We spoke to Emily Chen to learn more about her role as Program Manager at Apple, an Alliance for Water Stewardship funding member. Emily is based in Shenzhen, China.
How would you describe your role?
My role at Apple is to manage the Clean Water Program that is designed to help suppliers establish leading water stewardship initiatives.
As part of this program, we have focused on providing technical assistance and support to our suppliers to help with preserving water. We also work with local governments and communities to provide water education and support clean water supplies in the wider river basin in China to enable us to be a responsible water user at an even broader level. We believe this will create positive environmental impacts across the business community in China.
What drew you to working in water in particular?
When I was a student, I remember seeing some pictures of water pollution and, as a travel enthusiast and an admirer of nature, I started to pay more attention to the field of water.
Before joining Apple, I researched water pollution in paper manufacturing and visited several wastewater treatment plants in large and medium sized companies across sectors. Then I found my dream job and was hired to be a part of Apple’s Clean Water Program. This allowed me to work in-depth with different types of facilities, bringing new technologies and concepts to more companies within Apple’s supply chain. Every day, I am so inspired by our potential to bring about positive environmental outcomes.
What does a day in your job look like?
Early on, I worked with suppliers on technical wastewater-related issues and helping to identify water-saving solutions across their facilities. More recently, I’ve been working with our team to open dialogues with stakeholders across sectors to improve water stewardship in China and to broaden Apple’s influence, sharing lessons learned and best practices.
What does Water Stewardship mean to you?
Water stewardship covers many areas. Because water is a public resource, when improving water in the environment it is necessary to consider the responsibility of each water user, and then link all the related stakeholders together to jointly manage water.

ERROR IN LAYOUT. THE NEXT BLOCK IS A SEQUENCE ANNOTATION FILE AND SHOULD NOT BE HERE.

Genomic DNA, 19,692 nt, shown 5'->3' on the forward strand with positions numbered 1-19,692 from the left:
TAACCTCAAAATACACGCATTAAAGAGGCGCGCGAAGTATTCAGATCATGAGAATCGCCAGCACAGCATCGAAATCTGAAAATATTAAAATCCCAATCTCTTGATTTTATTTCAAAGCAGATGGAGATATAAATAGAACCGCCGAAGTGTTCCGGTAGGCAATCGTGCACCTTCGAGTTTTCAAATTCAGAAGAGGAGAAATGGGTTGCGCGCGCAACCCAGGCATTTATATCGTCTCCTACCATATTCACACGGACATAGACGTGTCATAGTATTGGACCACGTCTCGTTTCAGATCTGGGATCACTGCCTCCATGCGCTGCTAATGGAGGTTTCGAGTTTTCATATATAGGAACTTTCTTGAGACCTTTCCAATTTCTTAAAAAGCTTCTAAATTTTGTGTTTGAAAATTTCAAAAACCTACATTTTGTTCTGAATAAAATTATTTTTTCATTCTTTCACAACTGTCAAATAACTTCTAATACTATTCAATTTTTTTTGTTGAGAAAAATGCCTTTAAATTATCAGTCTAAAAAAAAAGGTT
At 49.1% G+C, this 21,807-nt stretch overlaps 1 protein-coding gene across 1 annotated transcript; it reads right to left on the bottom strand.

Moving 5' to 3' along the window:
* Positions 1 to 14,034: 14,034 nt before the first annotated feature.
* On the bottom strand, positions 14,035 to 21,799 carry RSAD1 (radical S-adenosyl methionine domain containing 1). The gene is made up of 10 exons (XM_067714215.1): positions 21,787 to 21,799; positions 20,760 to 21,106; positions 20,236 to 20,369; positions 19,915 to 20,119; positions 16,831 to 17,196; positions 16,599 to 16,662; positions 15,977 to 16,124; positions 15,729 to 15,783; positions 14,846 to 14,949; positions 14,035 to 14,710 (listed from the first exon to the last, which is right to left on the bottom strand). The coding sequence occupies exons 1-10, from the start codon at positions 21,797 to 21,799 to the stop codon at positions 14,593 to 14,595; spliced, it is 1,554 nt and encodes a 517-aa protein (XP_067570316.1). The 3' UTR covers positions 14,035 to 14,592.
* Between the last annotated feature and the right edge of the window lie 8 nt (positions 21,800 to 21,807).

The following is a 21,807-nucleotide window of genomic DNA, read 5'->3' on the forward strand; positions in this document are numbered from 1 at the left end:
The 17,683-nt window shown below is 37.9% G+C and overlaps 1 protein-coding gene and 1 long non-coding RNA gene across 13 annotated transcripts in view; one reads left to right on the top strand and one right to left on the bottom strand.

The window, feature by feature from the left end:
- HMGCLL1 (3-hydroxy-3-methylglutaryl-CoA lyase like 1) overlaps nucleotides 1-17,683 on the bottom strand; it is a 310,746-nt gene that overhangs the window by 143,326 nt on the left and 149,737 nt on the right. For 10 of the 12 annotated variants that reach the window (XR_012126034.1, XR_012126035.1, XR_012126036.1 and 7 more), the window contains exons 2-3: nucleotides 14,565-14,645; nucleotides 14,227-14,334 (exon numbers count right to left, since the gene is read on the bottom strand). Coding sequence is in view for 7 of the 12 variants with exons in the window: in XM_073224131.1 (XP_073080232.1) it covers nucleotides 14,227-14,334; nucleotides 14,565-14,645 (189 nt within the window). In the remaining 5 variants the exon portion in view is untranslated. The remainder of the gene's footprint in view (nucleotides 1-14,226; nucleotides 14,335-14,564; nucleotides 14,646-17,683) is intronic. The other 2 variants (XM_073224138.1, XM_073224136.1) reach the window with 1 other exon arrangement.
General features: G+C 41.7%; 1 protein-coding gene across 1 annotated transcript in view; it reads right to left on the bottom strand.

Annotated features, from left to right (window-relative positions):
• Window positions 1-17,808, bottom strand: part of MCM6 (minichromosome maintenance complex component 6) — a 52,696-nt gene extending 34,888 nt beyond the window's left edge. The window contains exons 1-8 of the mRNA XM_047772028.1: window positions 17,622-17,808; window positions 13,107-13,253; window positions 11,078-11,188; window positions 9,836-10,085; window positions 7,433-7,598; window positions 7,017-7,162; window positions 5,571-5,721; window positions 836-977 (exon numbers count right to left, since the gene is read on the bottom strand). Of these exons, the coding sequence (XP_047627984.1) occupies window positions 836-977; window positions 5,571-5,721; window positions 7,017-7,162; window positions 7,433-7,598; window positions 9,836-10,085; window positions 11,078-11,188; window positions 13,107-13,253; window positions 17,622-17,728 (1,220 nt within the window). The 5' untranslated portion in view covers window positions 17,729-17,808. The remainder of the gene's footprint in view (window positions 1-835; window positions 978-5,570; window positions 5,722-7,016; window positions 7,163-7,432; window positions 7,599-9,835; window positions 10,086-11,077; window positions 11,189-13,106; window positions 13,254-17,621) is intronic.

How have you found working with The Alliance for Water Stewardship (AWS)/ AWS Standard?
In studying the AWS Standard, I have learned how to evaluate water risks more comprehensively, and how to establish a more complete mechanism to help factories facing the ever-changing water environment and reduce water use.
What I have learned is, if you want to solve water problems, don’t work alone. Find like-minded people and always collaborate with stakeholders to find the common interest. Be responsible and have an open mind.
What achievement are you most proud of when it comes to water?
My main sense of accomplishment comes from the progress we have made with our suppliers in China. It takes time to see all of the positive impacts but it’s encouraging to see how the Clean Water Program motivates others to participate in water stewardship.
What does International Women’s Day mean to you?
To me, women are gentle as water, firm as stone, and brave as a sword. IWD is the day to celebrate the social, economic, cultural achievements of women everywhere.
IWD 2021 asks: “How will you help forge a gender equal world?” in the context of your work on water stewardship, are there any other female leaders in this space who you think others should know about?
I would like to acknowledge Mu Quan from The Nature Conservancy (TNC). Mu Quan graduated from Peking University, gave up a comfortable life in city and traveled to 23 villages and towns to solve the problem of non-point source pollution in the river basin, exploring a sustainable development path to protect water resources. She is an inspiration.